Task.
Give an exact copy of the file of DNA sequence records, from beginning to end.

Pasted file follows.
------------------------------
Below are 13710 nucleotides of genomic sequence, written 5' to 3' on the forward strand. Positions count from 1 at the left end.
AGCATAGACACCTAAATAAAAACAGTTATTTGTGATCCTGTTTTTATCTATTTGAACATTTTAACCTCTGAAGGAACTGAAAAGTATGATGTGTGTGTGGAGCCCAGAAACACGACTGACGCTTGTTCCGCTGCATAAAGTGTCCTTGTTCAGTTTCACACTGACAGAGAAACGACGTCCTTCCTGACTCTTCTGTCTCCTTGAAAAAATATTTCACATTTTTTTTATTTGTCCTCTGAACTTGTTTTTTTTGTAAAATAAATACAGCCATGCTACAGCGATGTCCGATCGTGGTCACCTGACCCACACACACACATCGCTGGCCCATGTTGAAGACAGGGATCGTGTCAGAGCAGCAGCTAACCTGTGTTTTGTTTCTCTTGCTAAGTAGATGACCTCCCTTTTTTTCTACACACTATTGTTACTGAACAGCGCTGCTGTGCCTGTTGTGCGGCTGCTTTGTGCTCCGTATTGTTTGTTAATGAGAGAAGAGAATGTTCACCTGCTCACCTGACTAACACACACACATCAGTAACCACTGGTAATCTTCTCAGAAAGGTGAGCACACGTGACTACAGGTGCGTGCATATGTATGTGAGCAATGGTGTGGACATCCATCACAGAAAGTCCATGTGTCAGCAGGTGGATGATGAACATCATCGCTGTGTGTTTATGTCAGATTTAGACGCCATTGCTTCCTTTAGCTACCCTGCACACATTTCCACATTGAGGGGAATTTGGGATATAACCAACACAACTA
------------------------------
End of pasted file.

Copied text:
Below are 13710 nucleotides of genomic sequence, written 5' to 3' on the forward strand. Positions count from 1 at the left end.
AGCATAGACACCTAAATAAAAACAGTTATTTGTGATCCTGTTTTTATCTATTTGAACATTTTAACCTCTGAAGGAACTGAAAAGTATGATGTGTGTGTGGAGCCCAGAAACACGACTGACGCTTGTTCCGCTGCATAAAGTGTCCTTGTTCAGTTTCACACTGACAGAGAAACGACGTCCTTCCTGACTCTTCTGTCTCCTTGAAAAAATATTTCACATTTTTTTTATTTGTCCTCTGAACTTGTTTTTTTTGTAAAATAAATACAGCCATGCTACAGCGATGTCCGATCGTGGTCACCTGACCCACACACACACATCGCTGGCCCATGTTGAAGACAGGGATCGTGTCAGAGCAGCAGCTAACCTGTGTTTTGTTTCTCTTGCTAAGTAGATGACCTCCCTTTTTTTCTACACACTATTGTTACTGAACAGCGCTGCTGTGCCTGTTGTGCGGCTGCTTTGTGCTCCGTATTGTTTGTTAATGAGAGAAGAGAATGTTCACCTGCTCACCTGACTAACACACACACATCAGTAACCACTGGTAATCTTCTCAGAAAGGTGAGCACACGTGACTACAGGTGCGTGCATATGTATGTGAGCAATGGTGTGGACATCCATCACAGAAAGTCCATGTGTCAGCAGGTGGATGATGAACATCATCGCTGTGTGTTTATGTCAGATTTAGACGCCATTGCTTCCTTTAGCTACCCTGCACACATTTCCACATTGAGGGGAATTTGGGATATAACCAACACAACTA